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Clause 14

Universal credit: limited capability for work element

Amendment proposed: 20, page 14, line 39, leave out Clause 14—(Debbie Abrahams.)

The House divided:

Ayes 284, Noes 315.

Division No. 97]

[

6.13 pm

AYES

Abbott, Ms Diane

Abrahams, Debbie

Ahmed-Sheikh, Ms Tasmina

Alexander, Heidi

Ali, Rushanara

Allen, Mr Graham

Anderson, Mr David

Arkless, Richard

Ashworth, Jonathan

Austin, Ian

Bailey, Mr Adrian

Bardell, Hannah

Barron, rh Kevin

Beckett, rh Margaret

Black, Mhairi

Blackford, Ian

Blackman, Kirsty

Blackman-Woods, Dr Roberta

Blenkinsop, Tom

Blomfield, Paul

Boswell, Philip

Bradshaw, rh Mr Ben

Brake, rh Tom

Brennan, Kevin

Brock, Deidre

Brown, Alan

Brown, Lyn

Brown, rh Mr Nicholas

Bryant, Chris

Buck, Ms Karen

Burden, Richard

Burgon, Richard

Burnham, rh Andy

Butler, Dawn

Byrne, rh Liam

Cadbury, Ruth

Cameron, Dr Lisa

Campbell, rh Mr Alan

Campbell, Mr Ronnie

Carmichael, rh Mr Alistair

Chapman, Douglas

Chapman, Jenny

Cherry, Joanna

Clwyd, rh Ann

Coaker, Vernon

Coffey, Ann

Cooper, Julie

Cooper, rh Yvette

Corbyn, Jeremy

Cowan, Ronnie

Cox, Jo

Coyle, Neil

Crausby, Mr David

Crawley, Angela

Creagh, Mary

Creasy, Stella

Cruddas, Jon

Cryer, John

Cummins, Judith

Cunningham, Alex

Cunningham, Mr Jim

Dakin, Nic

David, Wayne

Davies, Geraint

Day, Martyn

De Piero, Gloria

Docherty, Martin John

Dodds, rh Mr Nigel

Donaldson, rh Mr Jeffrey M.

Donaldson, Stuart Blair

Doughty, Stephen

Dowd, Jim

Dowd, Peter

Dromey, Jack

Dugher, Michael

Durkan, Mark

Eagle, Ms Angela

Eagle, Maria

Edwards, Jonathan

Efford, Clive

Elliott, Julie

Elliott, Tom

Ellman, Mrs Louise

Esterson, Bill

Evans, Chris

Farrelly, Paul

Fellows, Marion

Ferrier, Margaret

Fitzpatrick, Jim

Flello, Robert

Fletcher, Colleen

Flint, rh Caroline

Flynn, Paul

Fovargue, Yvonne

Gapes, Mike

Gardiner, Barry

Gethins, Stephen

Gibson, Patricia

Glass, Pat

Glindon, Mary

Godsiff, Mr Roger

Goodman, Helen

Grady, Patrick

Grant, Peter

Gray, Neil

Green, Kate

Greenwood, Lilian

Greenwood, Margaret

Griffith, Nia

Gwynne, Andrew

Haigh, Louise

Hamilton, Fabian

Hanson, rh Mr David

Harman, rh Ms Harriet

Harpham, Harry

Harris, Carolyn

Hayes, Helen

Hayman, Sue

Healey, rh John

Hendrick, Mr Mark

Hendry, Drew

Hepburn, Mr Stephen

Hermon, Lady

Hillier, Meg

Hodge, rh Dame Margaret

Hodgson, Mrs Sharon

Hoey, Kate

Hollern, Kate

Hopkins, Kelvin

Hosie, Stewart

Howarth, rh Mr George

Hunt, Tristram

Huq, Dr Rupa

Hussain, Imran

Irranca-Davies, Huw

Jarvis, Dan

Johnson, rh Alan

Johnson, Diana

Jones, Gerald

Jones, Graham

Jones, Helen

Jones, Mr Kevan

Jones, Susan Elan

Kane, Mike

Kaufman, rh Sir Gerald

Keeley, Barbara

Kendall, Liz

Kerevan, George

Kerr, Calum

Kinahan, Danny

Kinnock, Stephen

Kyle, Peter

Lammy, rh Mr David

Lavery, Ian

Law, Chris

Leslie, Chris

Lewell-Buck, Mrs Emma

Lewis, Clive

Lewis, Mr Ivan

Long Bailey, Rebecca

Lucas, Caroline

Lucas, Ian C.

Lynch, Holly

MacNeil, Mr Angus Brendan

Madders, Justin

Mahmood, Shabana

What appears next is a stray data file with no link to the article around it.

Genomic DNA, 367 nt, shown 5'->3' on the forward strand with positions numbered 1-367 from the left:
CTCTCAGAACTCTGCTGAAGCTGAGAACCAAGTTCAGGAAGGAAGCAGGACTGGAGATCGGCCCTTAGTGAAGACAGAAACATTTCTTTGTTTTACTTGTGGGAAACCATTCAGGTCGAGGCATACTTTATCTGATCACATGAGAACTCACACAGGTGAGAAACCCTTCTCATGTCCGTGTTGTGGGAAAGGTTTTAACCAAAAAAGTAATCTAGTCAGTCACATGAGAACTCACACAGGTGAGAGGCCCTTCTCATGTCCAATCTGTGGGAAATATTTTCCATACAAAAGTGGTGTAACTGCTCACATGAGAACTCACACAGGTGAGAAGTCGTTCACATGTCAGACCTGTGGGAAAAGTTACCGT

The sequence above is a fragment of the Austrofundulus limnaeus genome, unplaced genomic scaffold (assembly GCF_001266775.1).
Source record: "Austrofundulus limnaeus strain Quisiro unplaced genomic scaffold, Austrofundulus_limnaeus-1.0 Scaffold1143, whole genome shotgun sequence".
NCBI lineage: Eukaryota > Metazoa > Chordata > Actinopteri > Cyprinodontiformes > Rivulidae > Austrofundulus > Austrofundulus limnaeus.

Malhotra, Seema

Mann, John

Marris, Rob

Marsden, Mr Gordon

Maskell, Rachael

Matheson, Christian

Mc Nally, John

McCabe, Steve

McCaig, Callum

McCarthy, Kerry

McDonagh, Siobhain

McDonald, Andy

McDonald, Stewart Malcolm

McDonald, Stuart C.

McDonnell, John

McFadden, rh Mr Pat

McGarry, Natalie

McGinn, Conor

McGovern, Alison

McInnes, Liz

McKinnell, Catherine

McLaughlin, Anne

Meale, Sir Alan

Mearns, Ian

Miliband, rh Edward

Monaghan, Carol

Monaghan, Dr Paul

Morden, Jessica

Morris, Grahame M.

Mullin, Roger

Murray, Ian

Nandy, Lisa

Newlands, Gavin

Nicolson, John

O'Hara, Brendan

Onn, Melanie

Onwurah, Chi

Osamor, Kate

Oswald, Kirsten

Paisley, Ian

Paterson, Steven

Pearce, Teresa

Pennycook, Matthew

Perkins, Toby

Phillips, Jess

Phillipson, Bridget

Pound, Stephen

Powell, Lucy

Qureshi, Yasmin

Reed, Mr Jamie

Reed, Mr Steve

Rees, Christina

Reynolds, Emma

Reynolds, Jonathan

Rimmer, Marie

Ritchie, Ms Margaret

Robertson, rh Angus

Robinson, Gavin

Robinson, Mr Geoffrey

Rotheram, Steve

Ryan, rh Joan

Salmond, rh Alex

Saville Roberts, Liz

Shah, Naz

Shannon, Jim

Sharma, Mr Virendra

Sheppard, Tommy

Sherriff, Paula

Shuker, Mr Gavin

Siddiq, Tulip

Simpson, David

Skinner, Mr Dennis

Slaughter, Andy

Smeeth, Ruth

Smith, rh Mr Andrew

Smith, Angela

Smith, Cat

Smith, Jeff

Smith, Nick

Smith, Owen

Smyth, Karin

Starmer, Keir

Stephens, Chris

Stevens, Jo

Streeting, Wes

Stringer, Graham

Stuart, rh Ms Gisela

Tami, Mark

Thewliss, Alison

Thomas, Mr Gareth

Thomas-Symonds, Nick

Thompson, Owen

Thomson, Michelle

Thornberry, Emily

Timms, rh Stephen

Trickett, Jon

Turley, Anna

Turner, Karl

Twigg, Derek

Umunna, Mr Chuka

Vaz, rh Keith

Vaz, Valerie

Watson, Mr Tom

Weir, Mike

West, Catherine

Whiteford, Dr Eilidh

Whitehead, Dr Alan

Whitford, Dr Philippa

Williams, Hywel

Wilson, Corri

Wilson, Phil

Wilson, Sammy

Winnick, Mr David

Winterton, rh Ms Rosie

Wishart, Pete

Woodcock, John

Wright, Mr Iain

Zeichner, Daniel

Tellers for the Ayes:

Vicky Foxcroft

and

Angela Rayner

NOES

Adams, Nigel

Afriyie, Adam

Aldous, Peter

Allan, Lucy

Amess, Sir David

Andrew, Stuart

Ansell, Caroline

Argar, Edward

Atkins, Victoria

Bacon, Mr Richard

Baker, Mr Steve

Baldwin, Harriett

Barclay, Stephen

Baron, Mr John

Barwell, Gavin

Bellingham, Mr Henry

Benyon, Richard

Beresford, Sir Paul

Berry, Jake

Berry, James

Bingham, Andrew

Blackman, Bob

Blackwood, Nicola

Boles, Nick

Bone, Mr Peter

Borwick, Victoria

Bottomley, Sir Peter

Bradley, Karen

Brady, Mr Graham

Brazier, Mr Julian

Bridgen, Andrew

Brine, Steve

Brokenshire, rh James

Bruce, Fiona

Buckland, Robert

Burns, rh Sir Simon

Burrowes, Mr David

Burt, rh Alistair

Cairns, Alun

Carmichael, Neil

Cartlidge, James

Cash, Sir William

Caulfield, Maria

Chalk, Alex

Chishti, Rehman

Chope, Mr Christopher

Churchill, Jo

Clark, rh Greg

Clarke, rh Mr Kenneth

Cleverly, James

Clifton-Brown, Geoffrey

Coffey, Dr Thérèse

Collins, Damian

Colvile, Oliver

Costa, Alberto

Cox, Mr Geoffrey

Crabb, rh Stephen